After that, the 10 states -- with 438 delegates -- voting on "Super Tuesday," March 6, could be someone's Waterloo.

"There's nothing that's going to happen between now and the beginning of March that would cause either Romney or Gingrich to step back, but we probably won't have a sense of how much longer the primary goes after Super Tuesday until then," Schnur said.

And if California does still matter by then, it's unlikely that one candidate will walk off with all of its delegates. Most -- 159 -- are doled out to whoever wins each of the state's 53 House districts, three delegates per district. An additional 10 at-large delegates go to whoever wins statewide. The state's three GOP leaders -- national committeeman Shawn Steel, of Palos Verdes, national committeewoman Linda Ackerman, of Irvine, and state Republican Party Chairman Tom Del Beccaro, of Lafayette -- will go to the convention "unpledged," allowed to back whomever they want.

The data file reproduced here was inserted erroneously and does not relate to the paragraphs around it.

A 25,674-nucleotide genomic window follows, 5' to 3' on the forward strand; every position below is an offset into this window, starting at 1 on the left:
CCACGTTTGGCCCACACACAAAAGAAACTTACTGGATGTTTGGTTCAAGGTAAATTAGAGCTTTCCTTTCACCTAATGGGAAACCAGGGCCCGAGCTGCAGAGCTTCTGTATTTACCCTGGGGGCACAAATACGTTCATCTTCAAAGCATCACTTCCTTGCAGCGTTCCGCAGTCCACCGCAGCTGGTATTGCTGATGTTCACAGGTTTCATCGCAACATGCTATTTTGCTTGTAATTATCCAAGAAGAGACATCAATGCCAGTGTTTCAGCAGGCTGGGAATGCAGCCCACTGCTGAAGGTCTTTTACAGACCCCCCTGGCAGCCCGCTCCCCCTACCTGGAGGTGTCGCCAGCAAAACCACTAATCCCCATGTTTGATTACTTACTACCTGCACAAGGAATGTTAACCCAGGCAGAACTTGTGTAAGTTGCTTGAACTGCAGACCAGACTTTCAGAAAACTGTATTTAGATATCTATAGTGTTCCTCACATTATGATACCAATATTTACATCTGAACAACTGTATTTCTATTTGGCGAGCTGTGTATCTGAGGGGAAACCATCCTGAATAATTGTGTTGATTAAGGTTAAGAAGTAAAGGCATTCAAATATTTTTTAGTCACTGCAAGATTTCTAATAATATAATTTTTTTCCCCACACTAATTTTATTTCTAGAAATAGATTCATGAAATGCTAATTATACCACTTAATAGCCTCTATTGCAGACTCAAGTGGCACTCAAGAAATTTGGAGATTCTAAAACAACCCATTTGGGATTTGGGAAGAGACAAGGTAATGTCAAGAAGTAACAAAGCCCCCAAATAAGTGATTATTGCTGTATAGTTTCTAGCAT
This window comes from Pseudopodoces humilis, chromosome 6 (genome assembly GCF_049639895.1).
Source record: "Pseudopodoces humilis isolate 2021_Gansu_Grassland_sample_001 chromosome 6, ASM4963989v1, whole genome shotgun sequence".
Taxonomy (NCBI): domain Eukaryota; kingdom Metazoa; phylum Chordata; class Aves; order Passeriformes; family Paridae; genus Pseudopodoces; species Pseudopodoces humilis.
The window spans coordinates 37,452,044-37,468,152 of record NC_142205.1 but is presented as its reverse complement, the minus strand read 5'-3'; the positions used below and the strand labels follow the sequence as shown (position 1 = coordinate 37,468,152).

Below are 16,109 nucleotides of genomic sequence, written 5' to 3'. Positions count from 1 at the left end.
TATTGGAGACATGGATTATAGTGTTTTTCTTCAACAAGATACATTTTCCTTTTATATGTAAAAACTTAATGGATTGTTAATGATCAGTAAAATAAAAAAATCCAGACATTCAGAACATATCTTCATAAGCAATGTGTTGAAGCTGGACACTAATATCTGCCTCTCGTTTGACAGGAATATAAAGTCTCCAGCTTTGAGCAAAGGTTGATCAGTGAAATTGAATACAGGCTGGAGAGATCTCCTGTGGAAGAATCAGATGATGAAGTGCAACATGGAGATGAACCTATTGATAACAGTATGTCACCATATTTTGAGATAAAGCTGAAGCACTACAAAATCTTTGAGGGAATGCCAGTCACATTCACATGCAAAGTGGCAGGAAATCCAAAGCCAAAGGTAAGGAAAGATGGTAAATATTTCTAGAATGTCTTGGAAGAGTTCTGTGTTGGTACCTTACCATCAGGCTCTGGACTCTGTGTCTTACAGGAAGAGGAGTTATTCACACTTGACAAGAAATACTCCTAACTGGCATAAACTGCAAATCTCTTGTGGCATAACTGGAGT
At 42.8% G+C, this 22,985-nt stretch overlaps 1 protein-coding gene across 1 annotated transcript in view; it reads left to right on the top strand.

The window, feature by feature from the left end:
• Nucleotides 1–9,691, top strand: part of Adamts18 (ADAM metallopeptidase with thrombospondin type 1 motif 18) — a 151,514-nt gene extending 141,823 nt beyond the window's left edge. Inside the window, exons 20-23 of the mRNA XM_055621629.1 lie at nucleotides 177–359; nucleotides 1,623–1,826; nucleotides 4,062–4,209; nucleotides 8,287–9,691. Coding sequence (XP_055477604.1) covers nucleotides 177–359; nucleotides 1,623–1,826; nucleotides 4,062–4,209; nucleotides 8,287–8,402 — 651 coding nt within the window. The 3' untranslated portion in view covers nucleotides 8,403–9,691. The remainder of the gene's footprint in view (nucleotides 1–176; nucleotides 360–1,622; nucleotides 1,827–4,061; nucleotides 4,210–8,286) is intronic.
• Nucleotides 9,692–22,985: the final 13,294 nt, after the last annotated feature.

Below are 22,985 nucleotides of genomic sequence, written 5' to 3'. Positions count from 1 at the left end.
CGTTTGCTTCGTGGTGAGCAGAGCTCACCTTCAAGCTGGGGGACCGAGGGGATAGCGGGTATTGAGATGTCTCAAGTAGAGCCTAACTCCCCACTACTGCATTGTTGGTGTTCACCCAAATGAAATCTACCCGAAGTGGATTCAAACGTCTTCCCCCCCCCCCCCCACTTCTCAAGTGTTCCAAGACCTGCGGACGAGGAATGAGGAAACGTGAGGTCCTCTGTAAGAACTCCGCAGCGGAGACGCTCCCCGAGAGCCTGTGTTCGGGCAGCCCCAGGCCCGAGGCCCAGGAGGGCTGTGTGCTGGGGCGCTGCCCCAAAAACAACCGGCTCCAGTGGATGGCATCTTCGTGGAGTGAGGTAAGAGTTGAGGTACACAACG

So it's months of variables between now and California's primary -- and then a variable outcome here.

As Sabato put it: "Strange things happen in politics, and you just can't see around the corner. You think you can, but you may be looking into a fun house mirror."

Josh Richman covers politics. Follow him at Twitter.com/josh_richman. Read the Political Blotter at IBAbuzz.com/politics.